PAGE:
Monday 4 December, 2023

The view from here

Dingle Bay, early yesterday morning.

Quote of the Day

”Happiness makes up in height for what it lacks in depth.”

  • Robert Frost

Musical alternative to the morning’s radio news

Van Morrison | Saint Dominic’s Preview


Long Read of the Day

Last Week at Marienbad

Nice witty, ironic essay by Lauren Oyler about a trip she and her boyfriend Thom made to Marienbad. It would, she thought,

confirm that we were in a relationship, and that this relationship was not going to remain forever stuck in the past, in a phase of remembering and fighting over what we remembered – over things that had happened, seriously, the previous year. According to the couple clichés, a trip is a new memory you make together. It’s also a test: how moody one of you might become at a setback; how neurotic the other might be about the schedule; how fundamentally incompatible you are suddenly revealed, in an unfamiliar setting, to be. Kafka knew this. When he and his on-again, off-again fiancée Felice Bauer met at Marienbad for ten days in July 1916, they fought the entire time, unable to overcome the ceaseless rain and ‘the hardships of living together. Forced upon us by strangeness, pity, lust, cowardice, vanity, and only deep down, perhaps, a thin little stream worthy of the name of love, impossible to seek out, flashing once in the moment of a moment.’

We went because we thought it would be funny; we came to realize the movie isn’t even really set there. It takes place, if not in the mind, then in a composite setting of several nineteenth-century Central European spa towns, in a sense of vague possibility and in danger of being lost. The misunderstanding was Thom’s fault. He had seen the movie once before, a long time ago; I had not, but I knew I would have to eventually, because it’s one of those movies you have to see. ‘It’s a trip,’ he told me…

I really enjoyed it. Hope you do too.

Europe’s AI crackdown bends to tech lobbying

Yesterday’s Observer column:

Wednesday will be a fateful day in Brussels, a faraway city of which post-Brexit Britain knows little and cares less. It’s the day on which the EU’s AI proposals enter the final stages of a tortuous lawmaking process. The bill is a landmark (first in the world) attempt to seriously regulate artificial intelligence (AI) based on its capacity to cause harm and will soon be in the final phase of the legislative process – so-called “trilogues” – where the EU parliament, commission and council decide what should be in the bill, and therefore become part of EU law. Big day, high stakes, in other words.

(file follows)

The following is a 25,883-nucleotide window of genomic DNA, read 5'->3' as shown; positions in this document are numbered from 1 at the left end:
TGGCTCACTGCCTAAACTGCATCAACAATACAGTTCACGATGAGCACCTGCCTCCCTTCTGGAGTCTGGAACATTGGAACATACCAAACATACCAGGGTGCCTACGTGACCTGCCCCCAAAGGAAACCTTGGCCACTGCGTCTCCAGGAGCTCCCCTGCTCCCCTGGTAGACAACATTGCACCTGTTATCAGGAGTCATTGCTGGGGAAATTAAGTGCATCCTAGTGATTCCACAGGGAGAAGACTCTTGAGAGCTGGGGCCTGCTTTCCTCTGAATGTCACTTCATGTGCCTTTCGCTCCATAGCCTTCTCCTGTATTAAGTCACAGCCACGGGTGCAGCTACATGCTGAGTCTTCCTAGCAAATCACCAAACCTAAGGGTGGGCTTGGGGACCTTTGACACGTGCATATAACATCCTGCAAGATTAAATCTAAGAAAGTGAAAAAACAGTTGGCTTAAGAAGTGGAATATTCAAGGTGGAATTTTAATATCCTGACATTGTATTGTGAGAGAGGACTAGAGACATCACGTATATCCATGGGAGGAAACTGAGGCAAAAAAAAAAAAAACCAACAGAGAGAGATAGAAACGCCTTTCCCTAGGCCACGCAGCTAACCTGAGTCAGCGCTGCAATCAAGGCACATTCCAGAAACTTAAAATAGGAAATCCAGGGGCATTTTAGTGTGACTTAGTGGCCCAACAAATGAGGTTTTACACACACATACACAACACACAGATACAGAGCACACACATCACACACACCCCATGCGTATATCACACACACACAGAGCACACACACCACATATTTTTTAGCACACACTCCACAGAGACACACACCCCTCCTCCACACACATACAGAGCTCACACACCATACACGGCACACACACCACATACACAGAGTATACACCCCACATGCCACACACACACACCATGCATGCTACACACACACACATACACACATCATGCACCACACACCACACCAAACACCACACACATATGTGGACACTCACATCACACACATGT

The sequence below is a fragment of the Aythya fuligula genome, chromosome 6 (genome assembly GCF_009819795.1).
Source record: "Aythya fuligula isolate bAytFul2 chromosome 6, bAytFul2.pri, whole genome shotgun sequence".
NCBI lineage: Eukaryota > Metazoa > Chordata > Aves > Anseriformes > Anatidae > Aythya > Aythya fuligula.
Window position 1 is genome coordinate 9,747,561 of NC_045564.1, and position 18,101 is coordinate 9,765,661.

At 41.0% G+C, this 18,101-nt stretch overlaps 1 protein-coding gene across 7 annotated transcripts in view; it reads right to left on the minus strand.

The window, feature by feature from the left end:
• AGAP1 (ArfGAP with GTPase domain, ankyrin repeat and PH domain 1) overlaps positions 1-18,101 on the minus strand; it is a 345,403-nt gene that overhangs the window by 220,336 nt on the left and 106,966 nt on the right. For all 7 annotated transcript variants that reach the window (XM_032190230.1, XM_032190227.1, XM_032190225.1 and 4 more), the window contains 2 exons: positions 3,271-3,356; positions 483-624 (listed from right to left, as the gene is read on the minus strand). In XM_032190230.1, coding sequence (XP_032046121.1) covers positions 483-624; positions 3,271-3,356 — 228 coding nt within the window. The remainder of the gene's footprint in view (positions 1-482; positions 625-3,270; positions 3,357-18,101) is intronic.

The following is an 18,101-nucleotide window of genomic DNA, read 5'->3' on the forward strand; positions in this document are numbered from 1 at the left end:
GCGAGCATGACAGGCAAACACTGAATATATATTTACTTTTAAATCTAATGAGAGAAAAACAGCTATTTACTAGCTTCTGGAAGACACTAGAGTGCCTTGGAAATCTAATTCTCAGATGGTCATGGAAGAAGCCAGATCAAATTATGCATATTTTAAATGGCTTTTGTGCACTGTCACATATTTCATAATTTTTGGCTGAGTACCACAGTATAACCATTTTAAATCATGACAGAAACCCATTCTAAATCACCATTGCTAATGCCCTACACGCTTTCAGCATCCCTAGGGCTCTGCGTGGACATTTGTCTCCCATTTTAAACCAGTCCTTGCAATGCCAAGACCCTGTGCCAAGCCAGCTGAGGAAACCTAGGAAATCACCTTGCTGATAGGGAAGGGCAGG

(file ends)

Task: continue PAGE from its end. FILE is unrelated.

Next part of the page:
However, the bill is now hanging in the balance because of internal disagreement about some key aspects of the proposed legislation, especially those concerned with regulation of “foundation” AI models that are trained on massive datasets. In EU-speak these are “general-purpose AI” (GPAI) systems – ones capable of a range of general tasks (text synthesis, image manipulation, audio generation and so on) – such as GPT-4, Claude, Llama etc. These systems are astonishingly expensive to train and build: salaries for the geeks who work on them start at Premier League striker level and go stratospheric (with added stock options); a single 80GB Nvidia Hopper H100 board – a key component of machine-learning hardware – costs £26,000, and you need thousands of them to build a respectable system. Not surprisingly, therefore, there are only about 20 firms globally that can afford to play this game. And they have money to burn…

(And also to spend on lobbying.)

Do read the whole thing.

My commonplace booklet

Remembering Kissinger

Bill Emmott’s reflections on “the prickly, ruthless, amoral intellectual that was Henry Kissinger.” (Er, isn’t he forgetting ‘war criminal’?)

Emmott liked, he says,

an opinion piece in the New York Times, headlined “Henry Kissinger: the hypocrite” by Ben Rhodes, a former member of President Obama’s NSC. Rhodes outlined especially well the enduring impact of Kissinger’s amoral actions in places such as Chile, Bangladesh, Cambodia and Laos on America’s reputation as well as any claims it might make about seeking to defend “the international rules-based order” (which is not a claim Kissinger will ever have made, at least not to my knowledge). Sometimes these days people are inclined to write that during the Cold War the severity and clarity of the ideological and military confrontation with the USSR was such as to make brutal actions such as those somehow more acceptable, but I am not sure future Cold War historians will agree. Those actions led to a considerable backlash against America especially but not only in Europe, one that it will be reasonable for future historians to argue might have made the Cold War last longer. Rather less contestable is the fact that memories of such actions lie behind some of today’s unwillingness in Latin America, Southern Africa and many parts of Asia to support the West over Russia’s invasion of Ukraine. The war in Iraq certainly plays a big part in that, but so do Kissinger’s actions in places like Chile, Angola and Indochina.

Thanks to Andrew Arends for the link.

My first thought on learning of Kissinger’s death was of Tom Lehrer’s crack that satire died the day he won the Nobel Peace prize.

Ben Rhodes’s piece is worth reading, btw. Kissinger, he writes,

exemplified the gap between the story that America, the superpower, tells and the way that we can act in the world. At turns opportunistic and reactive, his was a foreign policy enamored with the exercise of power and drained of concern for the human beings left in its wake. Precisely because his America was not the airbrushed version of a city on a hill, he never felt irrelevant: Ideas go in and out of style, but power does not.

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